New York City public schools will welcome back students for in-person learning Monday, re-opening schools fully for the first time in more than a year due to the coronavirus pandemic.
Schools don't plan on offering remote options in hopes of getting students back in classrooms, despite the delta variant's spread across the country and increases in the number of children infected and hospitalized.
New York City will require students and faculty to wear masks. The city mandated employees to get at least their first dose of a COVID-19 vaccine by Sept. 27.
The return to normal for students in New York City comes as areas around the country wrestled with new case surges and mandates that both were impacting health care. A hospital in rural New York said it was pausing its maternity services as employees quit instead of getting the COVID-19 vaccine.
Also in the news:
►Alaska state Sen. Lora Reinbold has asked to be excused from legislative sessions until next year, saying she has no way to fly to Juneau after she was barred from Alaska Airlines for violating mask policies, according to the Anchorage Daily News.
►Hospitals in Iowa are among the latest to limit elective procedures to deal with COVID-19. UnityPoint Health-St. Luke’s Hospital and Mercy Medical Center told The Cedar Rapids Gazette they are preserving capacity.
►Florida accounted for 1 of every 26 deaths reported in the world in the week ending Friday, Johns Hopkins University data shows. Florida had 2,448 deaths, 21.4% of the 11,413 U.S. deaths and 3.9% of the 62,559 global deaths.
📈Today's numbers: The U.S. has recorded nearly 41 million confirmed COVID-19 cases and nearly 660,000 deaths, according to Johns Hopkins University data. Global totals: More than 224 million cases and 4.6 million deaths. More than 178 million Americans — 53.8% of the population — have been fully vaccinated, according to the CDC.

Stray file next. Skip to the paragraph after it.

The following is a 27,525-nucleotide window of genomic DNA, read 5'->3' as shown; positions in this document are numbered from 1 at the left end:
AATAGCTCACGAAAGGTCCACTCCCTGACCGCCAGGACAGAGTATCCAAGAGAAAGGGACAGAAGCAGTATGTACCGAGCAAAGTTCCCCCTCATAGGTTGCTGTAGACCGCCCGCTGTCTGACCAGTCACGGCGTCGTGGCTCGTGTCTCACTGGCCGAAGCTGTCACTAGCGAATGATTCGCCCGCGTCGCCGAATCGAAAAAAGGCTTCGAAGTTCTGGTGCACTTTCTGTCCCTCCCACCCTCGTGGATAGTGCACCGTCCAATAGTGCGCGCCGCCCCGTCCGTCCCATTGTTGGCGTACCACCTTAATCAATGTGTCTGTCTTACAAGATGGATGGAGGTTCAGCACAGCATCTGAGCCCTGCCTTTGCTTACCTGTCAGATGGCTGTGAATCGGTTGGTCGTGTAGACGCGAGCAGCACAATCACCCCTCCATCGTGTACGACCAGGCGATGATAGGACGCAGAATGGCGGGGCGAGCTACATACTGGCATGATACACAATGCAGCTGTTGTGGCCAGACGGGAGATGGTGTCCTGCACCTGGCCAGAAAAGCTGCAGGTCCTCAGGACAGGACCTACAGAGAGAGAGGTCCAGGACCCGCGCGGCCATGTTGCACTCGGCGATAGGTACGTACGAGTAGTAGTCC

📘What we're reading: President Joe Biden initiated a nationwide vaccine mandate last week, ordering employers with 100 or more workers to be inoculated or enforce weekly COVID-19 testing. But what are the consequences for someone who doesn't comply? Is a failure to meet the mandate the same as breaking the law? Read more here.
In just a week, COVID-19 vaccine boosters could begin to be available to all fully vaccinated Americans. But exactly who will be eligible and when won't be decided until two key scientific advisory committees meet days before the Biden administration's Sept. 20 start date.
That leaves little reaction time for health care system administrators like Dr. Tammy Lundstrom, chief medical officer for Michigan-based Trinity Health, which operates 92 hospitals and 120 continuing care facilities in 22 states.
"We have our data team poised, ready to hit the button to help us identify all our patients who are ready for a booster," Lundstrom said. "We're anxiously waiting for guidance, as is everybody."
– Elizabeth Weise
As many as 12 million Americans have taken months to recover from the coronavirus or are still struggling with symptoms. These “long-haulers” suffer from what’s called Post-Acute Sequelae of SARS-CoV-2 infection, better known simply as long COVID. They’re all waiting for help and for a better understanding of just what is making them so miserable. Dr. Stuart Katz, is principle investigator of NYU Langone’s Clinical Science Core, which has been tasked by the federal government with leading the long COVID research activities of clinical sites around the country.